1. The Editing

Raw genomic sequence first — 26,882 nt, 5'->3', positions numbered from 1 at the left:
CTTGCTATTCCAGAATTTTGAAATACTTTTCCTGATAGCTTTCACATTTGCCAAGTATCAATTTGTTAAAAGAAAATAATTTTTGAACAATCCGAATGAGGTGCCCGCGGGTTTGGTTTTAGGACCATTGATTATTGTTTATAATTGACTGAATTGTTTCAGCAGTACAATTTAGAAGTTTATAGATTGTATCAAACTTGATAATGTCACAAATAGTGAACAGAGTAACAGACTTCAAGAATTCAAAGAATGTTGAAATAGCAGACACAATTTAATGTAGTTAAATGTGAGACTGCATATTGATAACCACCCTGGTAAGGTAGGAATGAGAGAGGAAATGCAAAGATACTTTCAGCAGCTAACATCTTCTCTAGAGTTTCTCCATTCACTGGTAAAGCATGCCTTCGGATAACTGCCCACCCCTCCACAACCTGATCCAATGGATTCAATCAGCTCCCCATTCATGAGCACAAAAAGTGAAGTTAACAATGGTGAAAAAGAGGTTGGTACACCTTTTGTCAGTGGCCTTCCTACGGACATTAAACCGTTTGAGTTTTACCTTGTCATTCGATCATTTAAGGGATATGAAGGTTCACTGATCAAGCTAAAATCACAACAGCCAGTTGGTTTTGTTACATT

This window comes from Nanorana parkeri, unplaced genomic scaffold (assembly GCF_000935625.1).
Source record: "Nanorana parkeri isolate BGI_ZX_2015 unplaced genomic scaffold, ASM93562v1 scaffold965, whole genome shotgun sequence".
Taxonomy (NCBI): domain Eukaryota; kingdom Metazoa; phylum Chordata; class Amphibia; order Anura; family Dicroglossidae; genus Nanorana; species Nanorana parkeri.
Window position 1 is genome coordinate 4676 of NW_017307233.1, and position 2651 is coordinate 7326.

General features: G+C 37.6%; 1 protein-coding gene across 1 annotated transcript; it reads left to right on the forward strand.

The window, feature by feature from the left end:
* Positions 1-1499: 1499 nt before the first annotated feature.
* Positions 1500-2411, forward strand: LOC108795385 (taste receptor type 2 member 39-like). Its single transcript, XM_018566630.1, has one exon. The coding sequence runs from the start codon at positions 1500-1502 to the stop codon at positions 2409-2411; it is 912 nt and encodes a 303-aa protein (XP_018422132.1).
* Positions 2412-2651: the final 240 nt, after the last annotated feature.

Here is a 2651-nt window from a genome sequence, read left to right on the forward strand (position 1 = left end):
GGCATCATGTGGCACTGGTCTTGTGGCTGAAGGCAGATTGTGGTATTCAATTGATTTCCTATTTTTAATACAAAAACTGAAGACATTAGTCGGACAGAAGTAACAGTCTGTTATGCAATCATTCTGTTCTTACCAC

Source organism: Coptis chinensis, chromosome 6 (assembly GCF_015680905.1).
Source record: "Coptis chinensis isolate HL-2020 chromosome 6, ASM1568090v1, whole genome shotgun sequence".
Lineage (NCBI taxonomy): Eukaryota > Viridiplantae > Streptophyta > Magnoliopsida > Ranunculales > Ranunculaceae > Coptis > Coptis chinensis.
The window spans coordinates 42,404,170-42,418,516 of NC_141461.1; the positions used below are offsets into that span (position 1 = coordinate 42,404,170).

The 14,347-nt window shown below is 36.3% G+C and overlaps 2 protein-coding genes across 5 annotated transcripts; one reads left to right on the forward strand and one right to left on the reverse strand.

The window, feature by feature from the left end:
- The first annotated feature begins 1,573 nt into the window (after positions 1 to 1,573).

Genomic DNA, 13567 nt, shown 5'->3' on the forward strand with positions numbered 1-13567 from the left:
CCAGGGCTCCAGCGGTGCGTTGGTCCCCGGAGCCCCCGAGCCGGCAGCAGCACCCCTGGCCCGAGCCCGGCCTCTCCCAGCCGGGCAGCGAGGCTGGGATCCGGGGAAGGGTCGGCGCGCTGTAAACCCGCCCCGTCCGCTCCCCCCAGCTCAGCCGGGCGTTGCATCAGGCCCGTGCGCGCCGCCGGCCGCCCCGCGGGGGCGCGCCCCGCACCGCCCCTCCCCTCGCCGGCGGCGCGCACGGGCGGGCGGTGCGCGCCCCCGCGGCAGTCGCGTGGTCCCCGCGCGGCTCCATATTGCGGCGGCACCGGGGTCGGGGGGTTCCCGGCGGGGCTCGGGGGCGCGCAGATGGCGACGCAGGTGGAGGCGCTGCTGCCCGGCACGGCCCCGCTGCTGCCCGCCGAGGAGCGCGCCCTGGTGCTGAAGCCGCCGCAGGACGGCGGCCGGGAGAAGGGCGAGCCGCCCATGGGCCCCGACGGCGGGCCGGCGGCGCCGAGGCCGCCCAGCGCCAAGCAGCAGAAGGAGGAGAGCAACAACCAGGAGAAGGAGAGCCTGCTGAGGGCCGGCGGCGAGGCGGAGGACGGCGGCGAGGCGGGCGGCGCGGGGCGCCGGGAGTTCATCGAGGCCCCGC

There's no denying it: though it has some incredible moments, The Dark Knight Rises feels technically undercooked, and rather unthinkably, the chief problem of all the technical issues is the editing - something Nolan fans would scarcely imagine possible. The problem here seems to have been timing, and the itching urge to shoe-horn in as much as possible without a cost to the finer points of the narrative. In all honesty, The Dark Knight Rises could have been four hours long, and you get the feeling that if it wasn't for the assistance of the bomb and it's ticking clock, Nolan could well have gone on forever. He pulled the same trick in The Dark Knight, bringing in an enforced time-frame to wrap up the film and escalate tension just when we were all having fun spending time with the characters, and hoping it might continue. But unlike The Dark Knight, which, as I have already said was an accomplished edit, The Dark Knight Rises stumbles through expositional scenes, especially in the first third, transmitting just enough information to get by before jump-cutting away. The mark of good editing is not being able to see the transitions between shots, to imply progression without the audience being aware of the mechanics, and it just wasn't the case with The Dark Knight Rises. Hopefully that might be sorted with a Director's Cut, but it's going to have to be considerably longer to fix the issues.